The State Correctional Institution-Chester (SCI-Chester) hosted the warden of Norway’s Halden prison, Are Hoidal, last Monday afternoon to get insights from what many media outlets call, “the most humane system in the world.”

Jordan Hyatt, a Drexel criminologist, facilitated Hoidal’s visit to the area that included SCI- Chester and other Pennsylvania prisons during the week. The purpose of the visits was to share perspectives and discuss how to best deal with crime and corrections.

“Regardless of what side of the pond you are from, all correctional leaders understand that we are in the human business,” said SCI-Chester Superintendent Marirosa Lamas on the key lesson learned. “Modeling the behavior that we want to see is as important as imposing the sanctions.  I’d venture to say even more so.”

According to National Public Radio (NPR), Norway spends $90,000 a year to house each prisoner, three times what is spent on inmates in the United States, and the recidivism rate is less than 30 percent, half of what it is in the U.S.

Norway, a country of 5.2 million, has just 3,900 prisoners; Pennsylvania, a state of 12.8 million, has 48,000, plus thousands more in county jails. In Norway they have more corrections staff than inmates (the smallest prison only has a population of 13). The average prison sentence in Norway is eight months.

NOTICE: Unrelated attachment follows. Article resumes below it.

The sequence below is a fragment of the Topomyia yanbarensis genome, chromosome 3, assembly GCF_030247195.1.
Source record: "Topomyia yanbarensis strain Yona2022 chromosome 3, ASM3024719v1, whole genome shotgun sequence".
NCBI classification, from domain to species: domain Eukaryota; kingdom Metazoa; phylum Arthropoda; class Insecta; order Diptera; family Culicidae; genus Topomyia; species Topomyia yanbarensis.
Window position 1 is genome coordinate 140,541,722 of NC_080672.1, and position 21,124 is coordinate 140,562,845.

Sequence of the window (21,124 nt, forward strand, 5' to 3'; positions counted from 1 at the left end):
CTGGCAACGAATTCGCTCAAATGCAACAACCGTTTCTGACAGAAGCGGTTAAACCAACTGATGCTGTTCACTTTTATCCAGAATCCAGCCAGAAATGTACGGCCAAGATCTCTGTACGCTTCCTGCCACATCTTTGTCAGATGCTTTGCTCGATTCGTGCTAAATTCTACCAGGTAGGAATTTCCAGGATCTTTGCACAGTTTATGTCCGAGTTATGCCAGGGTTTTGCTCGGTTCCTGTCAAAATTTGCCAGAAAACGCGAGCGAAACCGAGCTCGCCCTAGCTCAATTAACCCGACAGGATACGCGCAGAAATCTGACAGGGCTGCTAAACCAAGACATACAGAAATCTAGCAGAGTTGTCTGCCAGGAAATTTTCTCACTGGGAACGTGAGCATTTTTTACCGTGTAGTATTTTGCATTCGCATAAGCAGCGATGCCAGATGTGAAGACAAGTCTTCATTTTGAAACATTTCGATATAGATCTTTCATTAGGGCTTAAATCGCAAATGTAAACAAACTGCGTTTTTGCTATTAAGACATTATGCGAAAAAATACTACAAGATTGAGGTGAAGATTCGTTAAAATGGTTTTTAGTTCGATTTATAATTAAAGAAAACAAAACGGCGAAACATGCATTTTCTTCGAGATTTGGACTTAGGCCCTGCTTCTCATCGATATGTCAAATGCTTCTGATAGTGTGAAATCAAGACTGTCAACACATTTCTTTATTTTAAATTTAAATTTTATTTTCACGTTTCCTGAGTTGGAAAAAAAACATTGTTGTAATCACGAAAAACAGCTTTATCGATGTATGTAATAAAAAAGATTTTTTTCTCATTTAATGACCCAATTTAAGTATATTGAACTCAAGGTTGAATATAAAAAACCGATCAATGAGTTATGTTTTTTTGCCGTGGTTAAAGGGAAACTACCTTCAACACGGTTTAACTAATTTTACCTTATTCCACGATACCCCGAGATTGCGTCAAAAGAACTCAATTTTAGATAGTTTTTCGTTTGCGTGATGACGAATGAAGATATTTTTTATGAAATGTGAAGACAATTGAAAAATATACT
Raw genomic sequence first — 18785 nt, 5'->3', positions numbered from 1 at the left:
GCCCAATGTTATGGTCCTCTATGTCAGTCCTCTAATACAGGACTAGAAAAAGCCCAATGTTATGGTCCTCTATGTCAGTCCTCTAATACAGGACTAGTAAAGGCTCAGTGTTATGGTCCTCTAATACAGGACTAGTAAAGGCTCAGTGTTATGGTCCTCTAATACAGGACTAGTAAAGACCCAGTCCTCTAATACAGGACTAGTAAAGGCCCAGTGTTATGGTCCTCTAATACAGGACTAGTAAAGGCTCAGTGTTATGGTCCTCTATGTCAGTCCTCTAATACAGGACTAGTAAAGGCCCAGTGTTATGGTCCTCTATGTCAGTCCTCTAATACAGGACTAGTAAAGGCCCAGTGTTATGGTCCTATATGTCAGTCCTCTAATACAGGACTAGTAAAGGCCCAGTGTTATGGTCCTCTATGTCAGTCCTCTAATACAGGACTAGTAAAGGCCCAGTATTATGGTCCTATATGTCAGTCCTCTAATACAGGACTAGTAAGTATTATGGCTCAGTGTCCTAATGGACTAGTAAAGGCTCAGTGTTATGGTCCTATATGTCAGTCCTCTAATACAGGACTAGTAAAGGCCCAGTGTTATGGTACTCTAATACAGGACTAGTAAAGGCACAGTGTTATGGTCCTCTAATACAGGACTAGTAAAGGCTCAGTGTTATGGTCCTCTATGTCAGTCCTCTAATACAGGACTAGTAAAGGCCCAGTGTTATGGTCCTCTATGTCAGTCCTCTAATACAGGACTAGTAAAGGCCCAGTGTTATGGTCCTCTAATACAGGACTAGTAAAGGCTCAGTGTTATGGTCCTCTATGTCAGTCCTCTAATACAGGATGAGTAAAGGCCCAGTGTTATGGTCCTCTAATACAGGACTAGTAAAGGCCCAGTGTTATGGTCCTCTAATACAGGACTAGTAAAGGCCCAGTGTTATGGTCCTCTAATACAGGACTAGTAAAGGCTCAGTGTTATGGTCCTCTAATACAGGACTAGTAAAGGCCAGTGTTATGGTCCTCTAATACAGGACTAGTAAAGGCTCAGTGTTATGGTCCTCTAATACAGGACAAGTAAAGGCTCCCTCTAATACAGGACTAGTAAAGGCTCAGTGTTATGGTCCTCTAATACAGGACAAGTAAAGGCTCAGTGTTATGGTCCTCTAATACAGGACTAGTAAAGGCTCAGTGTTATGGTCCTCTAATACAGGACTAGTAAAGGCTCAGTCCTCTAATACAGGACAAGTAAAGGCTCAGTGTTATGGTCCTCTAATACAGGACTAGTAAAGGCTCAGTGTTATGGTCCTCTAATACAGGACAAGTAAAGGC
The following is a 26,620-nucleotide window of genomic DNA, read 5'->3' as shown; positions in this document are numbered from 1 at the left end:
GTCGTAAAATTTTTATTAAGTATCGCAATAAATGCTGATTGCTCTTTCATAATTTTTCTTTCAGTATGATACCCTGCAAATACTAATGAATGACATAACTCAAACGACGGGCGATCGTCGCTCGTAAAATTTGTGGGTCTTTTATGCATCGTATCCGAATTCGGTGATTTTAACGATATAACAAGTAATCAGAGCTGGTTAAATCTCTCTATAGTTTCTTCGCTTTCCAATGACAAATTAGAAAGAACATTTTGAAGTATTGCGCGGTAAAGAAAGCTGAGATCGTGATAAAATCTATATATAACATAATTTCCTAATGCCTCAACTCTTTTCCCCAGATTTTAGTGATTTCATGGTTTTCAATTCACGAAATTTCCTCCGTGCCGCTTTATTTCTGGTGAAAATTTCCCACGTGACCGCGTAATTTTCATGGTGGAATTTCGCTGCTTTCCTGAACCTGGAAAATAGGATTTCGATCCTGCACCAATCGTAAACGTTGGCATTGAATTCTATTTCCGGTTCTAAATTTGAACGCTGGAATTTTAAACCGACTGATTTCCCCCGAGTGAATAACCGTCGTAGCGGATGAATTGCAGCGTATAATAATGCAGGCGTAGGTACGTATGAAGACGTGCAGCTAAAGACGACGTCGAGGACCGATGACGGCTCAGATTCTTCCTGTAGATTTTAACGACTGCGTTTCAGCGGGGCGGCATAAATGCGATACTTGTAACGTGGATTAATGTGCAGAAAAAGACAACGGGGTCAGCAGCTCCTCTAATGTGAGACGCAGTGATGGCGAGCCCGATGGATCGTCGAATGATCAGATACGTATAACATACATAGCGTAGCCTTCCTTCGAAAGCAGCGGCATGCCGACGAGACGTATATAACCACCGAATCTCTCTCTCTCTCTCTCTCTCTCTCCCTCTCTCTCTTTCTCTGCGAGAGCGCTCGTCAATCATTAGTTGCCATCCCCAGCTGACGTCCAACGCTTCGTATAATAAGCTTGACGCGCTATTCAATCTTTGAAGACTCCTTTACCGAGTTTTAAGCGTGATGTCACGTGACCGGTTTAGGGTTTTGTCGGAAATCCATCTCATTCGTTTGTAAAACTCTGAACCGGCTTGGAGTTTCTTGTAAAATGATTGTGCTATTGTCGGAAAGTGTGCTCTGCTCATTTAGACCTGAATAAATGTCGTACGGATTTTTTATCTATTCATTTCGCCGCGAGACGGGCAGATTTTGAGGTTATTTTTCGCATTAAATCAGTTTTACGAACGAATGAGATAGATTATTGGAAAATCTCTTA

“I think there are too many people in prison here. It’s expensive. It’s good business to have them out and rehab them,” said Hoidol. “We want to make them better when they leave and make a better society.”

Pennsylvania Corrections Secretary John Wetzel called the European model more evolved with restorative and rehabilitative aspects.

However, Hoidal noted 30 years ago it faced many problems including escapes and drug use. They refocused their efforts on training staff and core values, which includes openness, respect, professionalism and commitment.CKHS18038_300x250_OnlineAd_FamilyMed_HG_static

“We have prisons that don’t look like prisons,” noted Hoidel. “Every inmate in Norway will be released. Every inmate will come out and be our neighbor. What kind of neighbors do we want?”

“As we start reducing the population it has to be about outcomes,” said Wetzel. “When we treat people better, they do better. We want people to leave better than they came in. There is not one county in Pennsylvania we are not going to release people back into.”

Wetzel described his visits to European prisons a few years ago as “transformative.” He said the approaches Norway takes to incarceration, such as the “human aspect” and the trained, skilled staff, were “not foreign concepts.”

“The staff is spectacular here (at SCI-Chester),” commented Wetzel. “It is one of our few urban prisons and there are challenges but with Superintendent Lamas’ leadership they have rallied. It’s an exciting time for (the Department of Corrections) to continue to improve the system.”

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